The U.S. military has verified that North Korea has a missile capable of striking anywhere on the U.S. mainland.
The Hwaseong-15 intercontinental ballistic missile has an estimated range of 8,000 miles, U.S. Forces Korea certified in its 2019 Strategic Digest, making it “capable of striking any part” of U.S. mainland territory. The digest confirmed the claims of North Korea and the concerns of analysts who had estimated the Hwaseong-15 to be the country’s longest range missile to date.
North Korea claimed the missile, first tested on November 29, 2017, had reached an altitude of 2,780 miles, putting it well above the International Space Station. It reportedly flew 590 miles before landing in the sea near Japan’s exclusive economic zone.
While North Korea claims the missile is capable of carrying a “super-large heavy warhead,” its potential payload remains unknown. How much cargo the missile can carry will determine its effective range. U.S. intelligence has assessed that North Korea has developed technology allowing it to miniaturize a nuclear warhead to fit its ballistic missiles, a key step towards a functional, missile-based nuclear weapon.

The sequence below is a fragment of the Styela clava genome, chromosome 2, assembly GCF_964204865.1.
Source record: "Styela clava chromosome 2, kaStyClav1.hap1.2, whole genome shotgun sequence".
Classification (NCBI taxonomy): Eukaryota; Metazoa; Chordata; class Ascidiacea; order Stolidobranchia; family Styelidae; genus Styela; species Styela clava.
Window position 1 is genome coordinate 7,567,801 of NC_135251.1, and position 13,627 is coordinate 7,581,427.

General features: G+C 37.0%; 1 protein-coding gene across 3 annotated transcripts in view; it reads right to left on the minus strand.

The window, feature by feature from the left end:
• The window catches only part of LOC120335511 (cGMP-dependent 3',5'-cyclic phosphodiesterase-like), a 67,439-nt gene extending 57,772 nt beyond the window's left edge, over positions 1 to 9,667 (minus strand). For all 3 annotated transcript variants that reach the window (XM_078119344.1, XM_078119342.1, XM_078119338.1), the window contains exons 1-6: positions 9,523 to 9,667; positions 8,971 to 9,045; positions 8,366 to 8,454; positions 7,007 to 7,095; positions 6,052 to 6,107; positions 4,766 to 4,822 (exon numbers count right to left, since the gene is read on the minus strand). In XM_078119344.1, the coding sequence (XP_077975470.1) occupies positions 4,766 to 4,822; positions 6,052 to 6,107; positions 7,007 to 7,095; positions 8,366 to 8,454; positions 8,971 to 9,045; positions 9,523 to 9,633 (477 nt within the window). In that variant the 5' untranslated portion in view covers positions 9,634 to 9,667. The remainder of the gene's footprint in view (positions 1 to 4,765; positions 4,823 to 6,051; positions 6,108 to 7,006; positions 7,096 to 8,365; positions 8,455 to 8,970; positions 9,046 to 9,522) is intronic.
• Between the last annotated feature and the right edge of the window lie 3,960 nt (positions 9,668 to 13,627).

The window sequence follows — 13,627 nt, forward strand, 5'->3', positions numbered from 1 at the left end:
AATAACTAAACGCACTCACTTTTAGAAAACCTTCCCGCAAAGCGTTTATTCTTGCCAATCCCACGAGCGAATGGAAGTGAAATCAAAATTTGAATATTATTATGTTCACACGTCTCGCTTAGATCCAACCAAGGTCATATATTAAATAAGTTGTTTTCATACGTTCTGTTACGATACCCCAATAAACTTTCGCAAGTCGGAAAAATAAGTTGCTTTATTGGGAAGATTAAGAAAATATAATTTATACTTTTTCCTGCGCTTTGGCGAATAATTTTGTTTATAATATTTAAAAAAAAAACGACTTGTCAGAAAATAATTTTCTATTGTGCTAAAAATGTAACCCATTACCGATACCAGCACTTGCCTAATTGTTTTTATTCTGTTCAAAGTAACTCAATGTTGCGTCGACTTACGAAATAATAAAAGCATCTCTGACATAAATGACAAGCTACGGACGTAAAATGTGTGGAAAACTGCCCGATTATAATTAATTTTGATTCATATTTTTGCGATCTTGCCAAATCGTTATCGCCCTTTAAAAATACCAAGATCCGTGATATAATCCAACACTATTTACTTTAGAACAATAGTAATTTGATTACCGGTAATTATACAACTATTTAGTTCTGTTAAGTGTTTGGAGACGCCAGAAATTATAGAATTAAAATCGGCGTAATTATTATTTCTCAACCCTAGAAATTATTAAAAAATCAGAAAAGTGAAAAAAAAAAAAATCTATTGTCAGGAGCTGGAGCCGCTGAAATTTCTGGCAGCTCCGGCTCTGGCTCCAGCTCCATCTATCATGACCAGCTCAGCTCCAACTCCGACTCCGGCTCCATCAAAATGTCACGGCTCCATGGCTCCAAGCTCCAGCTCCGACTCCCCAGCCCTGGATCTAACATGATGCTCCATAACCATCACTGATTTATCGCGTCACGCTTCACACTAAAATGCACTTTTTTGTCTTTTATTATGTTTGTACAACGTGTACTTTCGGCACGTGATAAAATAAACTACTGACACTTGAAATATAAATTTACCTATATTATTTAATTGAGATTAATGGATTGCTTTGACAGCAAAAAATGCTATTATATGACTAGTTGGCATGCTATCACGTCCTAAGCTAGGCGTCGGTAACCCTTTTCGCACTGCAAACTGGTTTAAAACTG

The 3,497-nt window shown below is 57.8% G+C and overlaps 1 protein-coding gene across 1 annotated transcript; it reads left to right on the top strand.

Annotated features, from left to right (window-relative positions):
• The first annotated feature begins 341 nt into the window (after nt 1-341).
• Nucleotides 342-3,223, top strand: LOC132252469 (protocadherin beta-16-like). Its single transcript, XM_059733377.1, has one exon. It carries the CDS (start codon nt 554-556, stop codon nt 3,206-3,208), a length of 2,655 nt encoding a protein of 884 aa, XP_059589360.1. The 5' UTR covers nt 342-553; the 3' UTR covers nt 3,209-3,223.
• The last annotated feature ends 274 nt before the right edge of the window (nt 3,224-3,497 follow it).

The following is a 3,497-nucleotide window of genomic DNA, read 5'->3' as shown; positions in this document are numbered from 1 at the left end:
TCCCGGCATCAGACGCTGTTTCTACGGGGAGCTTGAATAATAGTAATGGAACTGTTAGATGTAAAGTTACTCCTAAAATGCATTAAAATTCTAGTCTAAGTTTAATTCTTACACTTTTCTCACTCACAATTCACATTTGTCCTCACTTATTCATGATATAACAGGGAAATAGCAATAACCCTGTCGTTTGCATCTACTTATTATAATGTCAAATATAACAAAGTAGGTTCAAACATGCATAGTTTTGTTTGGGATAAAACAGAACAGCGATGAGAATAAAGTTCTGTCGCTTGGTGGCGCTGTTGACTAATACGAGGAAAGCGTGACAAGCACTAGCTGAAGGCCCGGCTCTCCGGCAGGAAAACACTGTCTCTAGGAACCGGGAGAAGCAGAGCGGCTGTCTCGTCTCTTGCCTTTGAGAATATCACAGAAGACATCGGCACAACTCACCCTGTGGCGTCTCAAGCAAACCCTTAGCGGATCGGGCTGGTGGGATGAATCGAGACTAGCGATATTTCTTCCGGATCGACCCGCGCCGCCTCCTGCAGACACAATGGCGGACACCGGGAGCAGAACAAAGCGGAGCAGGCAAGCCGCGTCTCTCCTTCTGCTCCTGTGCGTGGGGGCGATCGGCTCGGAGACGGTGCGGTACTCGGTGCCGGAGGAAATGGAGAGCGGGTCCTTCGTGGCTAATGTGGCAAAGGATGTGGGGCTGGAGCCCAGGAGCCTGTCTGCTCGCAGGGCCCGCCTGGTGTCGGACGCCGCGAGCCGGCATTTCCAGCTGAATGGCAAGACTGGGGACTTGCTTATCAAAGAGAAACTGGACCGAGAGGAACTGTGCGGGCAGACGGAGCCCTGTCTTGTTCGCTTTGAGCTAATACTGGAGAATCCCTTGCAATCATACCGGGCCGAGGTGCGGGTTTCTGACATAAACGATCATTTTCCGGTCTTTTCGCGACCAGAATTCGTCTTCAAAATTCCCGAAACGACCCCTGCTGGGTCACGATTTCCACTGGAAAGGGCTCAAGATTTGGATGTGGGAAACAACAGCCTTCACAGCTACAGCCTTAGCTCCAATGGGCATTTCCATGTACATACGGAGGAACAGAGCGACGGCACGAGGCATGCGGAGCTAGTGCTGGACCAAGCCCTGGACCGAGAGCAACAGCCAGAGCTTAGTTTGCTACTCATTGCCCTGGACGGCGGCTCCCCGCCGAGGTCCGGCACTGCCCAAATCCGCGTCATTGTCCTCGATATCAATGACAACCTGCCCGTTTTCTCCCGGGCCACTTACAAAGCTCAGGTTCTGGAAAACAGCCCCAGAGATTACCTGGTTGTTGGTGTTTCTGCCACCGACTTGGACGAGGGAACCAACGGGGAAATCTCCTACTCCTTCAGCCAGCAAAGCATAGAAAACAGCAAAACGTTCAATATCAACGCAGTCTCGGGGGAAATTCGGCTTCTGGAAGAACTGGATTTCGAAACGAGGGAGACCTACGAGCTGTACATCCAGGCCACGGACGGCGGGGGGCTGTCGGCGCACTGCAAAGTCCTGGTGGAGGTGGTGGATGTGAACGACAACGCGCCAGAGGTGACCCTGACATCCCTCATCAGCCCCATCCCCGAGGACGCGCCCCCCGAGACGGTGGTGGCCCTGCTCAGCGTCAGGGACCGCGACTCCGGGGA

North Korean dictator Kim Jong Un was officially named head of state and military commander in chief of North Korea in a new constitution released Thursday, a move some believe is meant to set the stage for a peace treaty with the United States formally ending the Korean War.
President Trump made a surprise visit to the Korean demilitarized zone last month, crossing over the demarcation line separating North and South Korea. He was the first sitting president to do so since the two countries were split after World War II.
“Stepping across that line was a great honor,” Trump said, adding that talks with the regime were “very productive.”
The two sides are still split over North Korea’s nuclear program. The United States wants Kim to denuclearize, but experts believe Kim is unlikely to relinquish nuclear weapons, which he sees as key to maintaining his power.